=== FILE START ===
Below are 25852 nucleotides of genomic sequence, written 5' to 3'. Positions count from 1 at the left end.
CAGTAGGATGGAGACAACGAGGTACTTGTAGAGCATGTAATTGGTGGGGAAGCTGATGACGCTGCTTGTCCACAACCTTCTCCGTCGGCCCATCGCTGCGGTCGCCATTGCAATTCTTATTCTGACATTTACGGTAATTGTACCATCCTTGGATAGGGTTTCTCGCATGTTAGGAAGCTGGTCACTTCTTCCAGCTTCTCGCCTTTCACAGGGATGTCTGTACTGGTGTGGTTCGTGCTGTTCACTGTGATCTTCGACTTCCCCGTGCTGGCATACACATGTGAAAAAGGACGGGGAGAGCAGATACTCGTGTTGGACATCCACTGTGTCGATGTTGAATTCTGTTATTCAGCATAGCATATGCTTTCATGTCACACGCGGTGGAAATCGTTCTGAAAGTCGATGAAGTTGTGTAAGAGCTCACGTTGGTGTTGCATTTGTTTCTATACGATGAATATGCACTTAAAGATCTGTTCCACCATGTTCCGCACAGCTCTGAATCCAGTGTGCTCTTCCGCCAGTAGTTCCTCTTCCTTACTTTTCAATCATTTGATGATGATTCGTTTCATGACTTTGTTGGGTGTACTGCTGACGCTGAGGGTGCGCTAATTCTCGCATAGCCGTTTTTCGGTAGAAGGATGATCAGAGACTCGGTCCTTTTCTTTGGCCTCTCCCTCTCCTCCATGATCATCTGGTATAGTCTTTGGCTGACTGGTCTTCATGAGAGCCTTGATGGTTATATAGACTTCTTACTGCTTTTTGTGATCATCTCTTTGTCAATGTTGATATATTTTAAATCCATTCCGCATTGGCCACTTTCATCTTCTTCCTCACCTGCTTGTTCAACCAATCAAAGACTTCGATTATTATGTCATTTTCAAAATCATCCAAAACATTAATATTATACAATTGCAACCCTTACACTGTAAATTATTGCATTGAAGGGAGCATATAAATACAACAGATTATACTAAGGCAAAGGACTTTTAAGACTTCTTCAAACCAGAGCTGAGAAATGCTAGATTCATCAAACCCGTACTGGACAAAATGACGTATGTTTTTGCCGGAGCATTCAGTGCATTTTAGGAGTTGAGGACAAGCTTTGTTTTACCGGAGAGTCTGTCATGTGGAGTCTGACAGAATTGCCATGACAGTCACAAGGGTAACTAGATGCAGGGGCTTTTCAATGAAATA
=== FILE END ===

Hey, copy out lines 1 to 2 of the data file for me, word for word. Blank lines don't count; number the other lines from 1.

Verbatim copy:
Below are 25852 nucleotides of genomic sequence, written 5' to 3'. Positions count from 1 at the left end.
CAGTAGGATGGAGACAACGAGGTACTTGTAGAGCATGTAATTGGTGGGGAAGCTGATGACGCTGCTTGTCCACAACCTTCTCCGTCGGCCCATCGCTGCGGTCGCCATTGCAATTCTTATTCTGACATTTACGGTAATTGTACCATCCTTGGATAGGGTTTCTCGCATGTTAGGAAGCTGGTCACTTCTTCCAGCTTCTCGCCTTTCACAGGGATGTCTGTACTGGTGTGGTTCGTGCTGTTCACTGTGATCTTCGACTTCCCCGTGCTGGCATACACATGTGAAAAAGGACGGGGAGAGCAGATACTCGTGTTGGACATCCACTGTGTCGATGTTGAATTCTGTTATTCAGCATAGCATATGCTTTCATGTCACACGCGGTGGAAATCGTTCTGAAAGTCGATGAAGTTGTGTAAGAGCTCACGTTGGTGTTGCATTTGTTTCTATACGATGAATATGCACTTAAAGATCTGTTCCACCATGTTCCGCACAGCTCTGAATCCAGTGTGCTCTTCCGCCAGTAGTTCCTCTTCCTTACTTTTCAATCATTTGATGATGATTCGTTTCATGACTTTGTTGGGTGTACTGCTGACGCTGAGGGTGCGCTAATTCTCGCATAGCCGTTTTTCGGTAGAAGGATGATCAGAGACTCGGTCCTTTTCTTTGGCCTCTCCCTCTCCTCCATGATCATCTGGTATAGTCTTTGGCTGACTGGTCTTCATGAGAGCCTTGATGGTTATATAGACTTCTTACTGCTTTTTGTGATCATCTCTTTGTCAATGTTGATATATTTTAAATCCATTCCGCATTGGCCACTTTCATCTTCTTCCTCACCTGCTTGTTCAACCAATCAAAGACTTCGATTATTATGTCATTTTCAAAATCATCCAAAACATTAATATTATACAATTGCAACCCTTACACTGTAAATTATTGCATTGAAGGGAGCATATAAATACAACAGATTATACTAAGGCAAAGGACTTTTAAGACTTCTTCAAACCAGAGCTGAGAAATGCTAGATTCATCAAACCCGTACTGGACAAAATGACGTATGTTTTTGCCGGAGCATTCAGTGCATTTTAGGAGTTGAGGACAAGCTTTGTTTTACCGGAGAGTCTGTCATGTGGAGTCTGACAGAATTGCCATGACAGTCACAAGGGTAACTAGATGCAGGGGCTTTTCAATGAAATA